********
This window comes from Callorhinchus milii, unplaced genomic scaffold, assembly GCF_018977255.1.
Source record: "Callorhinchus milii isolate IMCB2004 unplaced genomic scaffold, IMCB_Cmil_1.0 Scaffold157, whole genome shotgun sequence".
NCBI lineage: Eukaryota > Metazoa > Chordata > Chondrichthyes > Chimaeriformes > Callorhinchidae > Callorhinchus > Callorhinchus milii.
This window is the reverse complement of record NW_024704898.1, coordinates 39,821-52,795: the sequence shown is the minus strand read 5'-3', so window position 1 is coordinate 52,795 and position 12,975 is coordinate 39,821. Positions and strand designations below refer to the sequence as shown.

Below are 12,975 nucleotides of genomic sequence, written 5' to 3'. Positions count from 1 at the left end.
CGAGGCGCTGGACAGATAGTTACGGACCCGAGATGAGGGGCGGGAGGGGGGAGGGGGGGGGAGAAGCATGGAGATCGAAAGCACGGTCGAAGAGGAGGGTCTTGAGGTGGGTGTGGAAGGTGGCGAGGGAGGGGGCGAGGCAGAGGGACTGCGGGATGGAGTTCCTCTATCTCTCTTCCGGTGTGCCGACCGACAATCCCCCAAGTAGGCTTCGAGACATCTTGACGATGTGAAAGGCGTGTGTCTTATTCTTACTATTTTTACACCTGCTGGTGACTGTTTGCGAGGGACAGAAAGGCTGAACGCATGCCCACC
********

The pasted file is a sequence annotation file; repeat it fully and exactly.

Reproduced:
This window comes from Callorhinchus milii, unplaced genomic scaffold, assembly GCF_018977255.1.
Source record: "Callorhinchus milii isolate IMCB2004 unplaced genomic scaffold, IMCB_Cmil_1.0 Scaffold157, whole genome shotgun sequence".
NCBI lineage: Eukaryota > Metazoa > Chordata > Chondrichthyes > Chimaeriformes > Callorhinchidae > Callorhinchus > Callorhinchus milii.
This window is the reverse complement of record NW_024704898.1, coordinates 39,821-52,795: the sequence shown is the minus strand read 5'-3', so window position 1 is coordinate 52,795 and position 12,975 is coordinate 39,821. Positions and strand designations below refer to the sequence as shown.

Below are 12,975 nucleotides of genomic sequence, written 5' to 3'. Positions count from 1 at the left end.
CGAGGCGCTGGACAGATAGTTACGGACCCGAGATGAGGGGCGGGAGGGGGGAGGGGGGGGGAGAAGCATGGAGATCGAAAGCACGGTCGAAGAGGAGGGTCTTGAGGTGGGTGTGGAAGGTGGCGAGGGAGGGGGCGAGGCAGAGGGACTGCGGGATGGAGTTCCTCTATCTCTCTTCCGGTGTGCCGACCGACAATCCCCCAAGTAGGCTTCGAGACATCTTGACGATGTGAAAGGCGTGTGTCTTATTCTTACTATTTTTACACCTGCTGGTGACTGTTTGCGAGGGACAGAAAGGCTGAACGCATGCCCACC